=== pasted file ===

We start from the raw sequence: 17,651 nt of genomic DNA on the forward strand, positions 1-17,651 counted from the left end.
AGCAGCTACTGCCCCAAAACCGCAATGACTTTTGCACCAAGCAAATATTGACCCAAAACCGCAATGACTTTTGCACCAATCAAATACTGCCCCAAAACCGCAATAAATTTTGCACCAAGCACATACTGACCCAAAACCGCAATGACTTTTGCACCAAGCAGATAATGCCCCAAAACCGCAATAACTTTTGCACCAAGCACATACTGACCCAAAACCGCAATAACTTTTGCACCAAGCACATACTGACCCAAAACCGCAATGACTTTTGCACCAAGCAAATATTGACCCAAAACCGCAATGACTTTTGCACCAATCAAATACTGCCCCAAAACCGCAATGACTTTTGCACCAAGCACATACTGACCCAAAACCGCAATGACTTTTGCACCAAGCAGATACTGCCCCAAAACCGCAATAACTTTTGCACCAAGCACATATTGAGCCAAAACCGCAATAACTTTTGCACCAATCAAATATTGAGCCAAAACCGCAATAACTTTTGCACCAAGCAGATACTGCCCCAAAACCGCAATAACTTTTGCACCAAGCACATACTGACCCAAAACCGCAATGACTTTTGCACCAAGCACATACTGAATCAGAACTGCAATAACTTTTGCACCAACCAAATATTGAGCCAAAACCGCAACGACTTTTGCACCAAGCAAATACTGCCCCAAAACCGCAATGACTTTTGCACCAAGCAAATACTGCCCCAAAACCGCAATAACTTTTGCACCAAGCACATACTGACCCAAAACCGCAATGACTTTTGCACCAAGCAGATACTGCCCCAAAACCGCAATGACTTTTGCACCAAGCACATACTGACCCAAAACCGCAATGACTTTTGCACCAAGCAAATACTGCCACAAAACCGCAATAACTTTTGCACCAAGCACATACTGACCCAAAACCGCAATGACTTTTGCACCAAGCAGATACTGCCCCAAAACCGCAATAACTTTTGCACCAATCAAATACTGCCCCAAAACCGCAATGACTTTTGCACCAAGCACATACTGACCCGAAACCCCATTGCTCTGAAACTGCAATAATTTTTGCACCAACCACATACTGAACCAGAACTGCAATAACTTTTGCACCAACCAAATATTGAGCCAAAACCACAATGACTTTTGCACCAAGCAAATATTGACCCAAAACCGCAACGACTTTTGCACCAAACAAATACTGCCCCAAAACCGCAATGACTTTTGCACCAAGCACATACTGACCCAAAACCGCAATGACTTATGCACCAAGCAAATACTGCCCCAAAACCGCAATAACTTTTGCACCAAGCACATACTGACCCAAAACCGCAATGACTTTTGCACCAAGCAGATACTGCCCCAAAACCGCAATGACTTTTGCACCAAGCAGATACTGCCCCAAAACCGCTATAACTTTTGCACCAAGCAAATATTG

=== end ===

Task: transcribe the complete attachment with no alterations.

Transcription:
We start from the raw sequence: 17,651 nt of genomic DNA on the forward strand, positions 1-17,651 counted from the left end.
AGCAGCTACTGCCCCAAAACCGCAATGACTTTTGCACCAAGCAAATATTGACCCAAAACCGCAATGACTTTTGCACCAATCAAATACTGCCCCAAAACCGCAATAAATTTTGCACCAAGCACATACTGACCCAAAACCGCAATGACTTTTGCACCAAGCAGATAATGCCCCAAAACCGCAATAACTTTTGCACCAAGCACATACTGACCCAAAACCGCAATAACTTTTGCACCAAGCACATACTGACCCAAAACCGCAATGACTTTTGCACCAAGCAAATATTGACCCAAAACCGCAATGACTTTTGCACCAATCAAATACTGCCCCAAAACCGCAATGACTTTTGCACCAAGCACATACTGACCCAAAACCGCAATGACTTTTGCACCAAGCAGATACTGCCCCAAAACCGCAATAACTTTTGCACCAAGCACATATTGAGCCAAAACCGCAATAACTTTTGCACCAATCAAATATTGAGCCAAAACCGCAATAACTTTTGCACCAAGCAGATACTGCCCCAAAACCGCAATAACTTTTGCACCAAGCACATACTGACCCAAAACCGCAATGACTTTTGCACCAAGCACATACTGAATCAGAACTGCAATAACTTTTGCACCAACCAAATATTGAGCCAAAACCGCAACGACTTTTGCACCAAGCAAATACTGCCCCAAAACCGCAATGACTTTTGCACCAAGCAAATACTGCCCCAAAACCGCAATAACTTTTGCACCAAGCACATACTGACCCAAAACCGCAATGACTTTTGCACCAAGCAGATACTGCCCCAAAACCGCAATGACTTTTGCACCAAGCACATACTGACCCAAAACCGCAATGACTTTTGCACCAAGCAAATACTGCCACAAAACCGCAATAACTTTTGCACCAAGCACATACTGACCCAAAACCGCAATGACTTTTGCACCAAGCAGATACTGCCCCAAAACCGCAATAACTTTTGCACCAATCAAATACTGCCCCAAAACCGCAATGACTTTTGCACCAAGCACATACTGACCCGAAACCCCATTGCTCTGAAACTGCAATAATTTTTGCACCAACCACATACTGAACCAGAACTGCAATAACTTTTGCACCAACCAAATATTGAGCCAAAACCACAATGACTTTTGCACCAAGCAAATATTGACCCAAAACCGCAACGACTTTTGCACCAAACAAATACTGCCCCAAAACCGCAATGACTTTTGCACCAAGCACATACTGACCCAAAACCGCAATGACTTATGCACCAAGCAAATACTGCCCCAAAACCGCAATAACTTTTGCACCAAGCACATACTGACCCAAAACCGCAATGACTTTTGCACCAAGCAGATACTGCCCCAAAACCGCAATGACTTTTGCACCAAGCAGATACTGCCCCAAAACCGCTATAACTTTTGCACCAAGCAAATATTG